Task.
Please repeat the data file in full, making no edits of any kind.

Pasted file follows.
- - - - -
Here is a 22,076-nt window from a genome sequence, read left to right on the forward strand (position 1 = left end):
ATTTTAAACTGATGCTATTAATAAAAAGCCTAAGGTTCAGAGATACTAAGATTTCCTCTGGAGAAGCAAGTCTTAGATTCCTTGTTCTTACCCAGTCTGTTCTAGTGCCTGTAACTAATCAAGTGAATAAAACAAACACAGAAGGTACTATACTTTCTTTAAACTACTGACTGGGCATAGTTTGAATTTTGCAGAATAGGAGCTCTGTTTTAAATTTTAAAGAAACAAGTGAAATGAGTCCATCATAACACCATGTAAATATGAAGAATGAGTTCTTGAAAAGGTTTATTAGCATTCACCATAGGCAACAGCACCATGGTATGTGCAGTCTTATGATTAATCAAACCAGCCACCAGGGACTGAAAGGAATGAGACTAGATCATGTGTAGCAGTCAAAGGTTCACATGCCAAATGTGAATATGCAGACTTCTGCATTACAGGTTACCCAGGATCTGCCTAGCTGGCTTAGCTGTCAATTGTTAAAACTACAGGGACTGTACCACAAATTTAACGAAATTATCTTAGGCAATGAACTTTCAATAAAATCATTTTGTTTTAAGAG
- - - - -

Here is a 22,076-nt window from a genome sequence, read left to right on the forward strand (position 1 = left end):
ATTTTAAACTGATGCTATTAATAAAAAGCCTAAGGTTCAGAGATACTAAGATTTCCTCTGGAGAAGCAAGTCTTAGATTCCTTGTTCTTACCCAGTCTGTTCTAGTGCCTGTAACTAATCAAGTGAATAAAACAAACACAGAAGGTACTATACTTTCTTTAAACTACTGACTGGGCATAGTTTGAATTTTGCAGAATAGGAGCTCTGTTTTAAATTTTAAAGAAACAAGTGAAATGAGTCCATCATAACACCATGTAAATATGAAGAATGAGTTCTTGAAAAGGTTTATTAGCATTCACCATAGGCAACAGCACCATGGTATGTGCAGTCTTATGATTAATCAAACCAGCCACCAGGGACTGAAAGGAATGAGACTAGATCATGTGTAGCAGTCAAAGGTTCACATGCCAAATGTGAATATGCAGACTTCTGCATTACAGGTTACCCAGGATCTGCCTAGCTGGCTTAGCTGTCAATTGTTAAAACTACAGGGACTGTACCACAAATTTAACGAAATTATCTTAGGCAATGAACTTTCAATAAAATCATTTTGTTTTAAGAG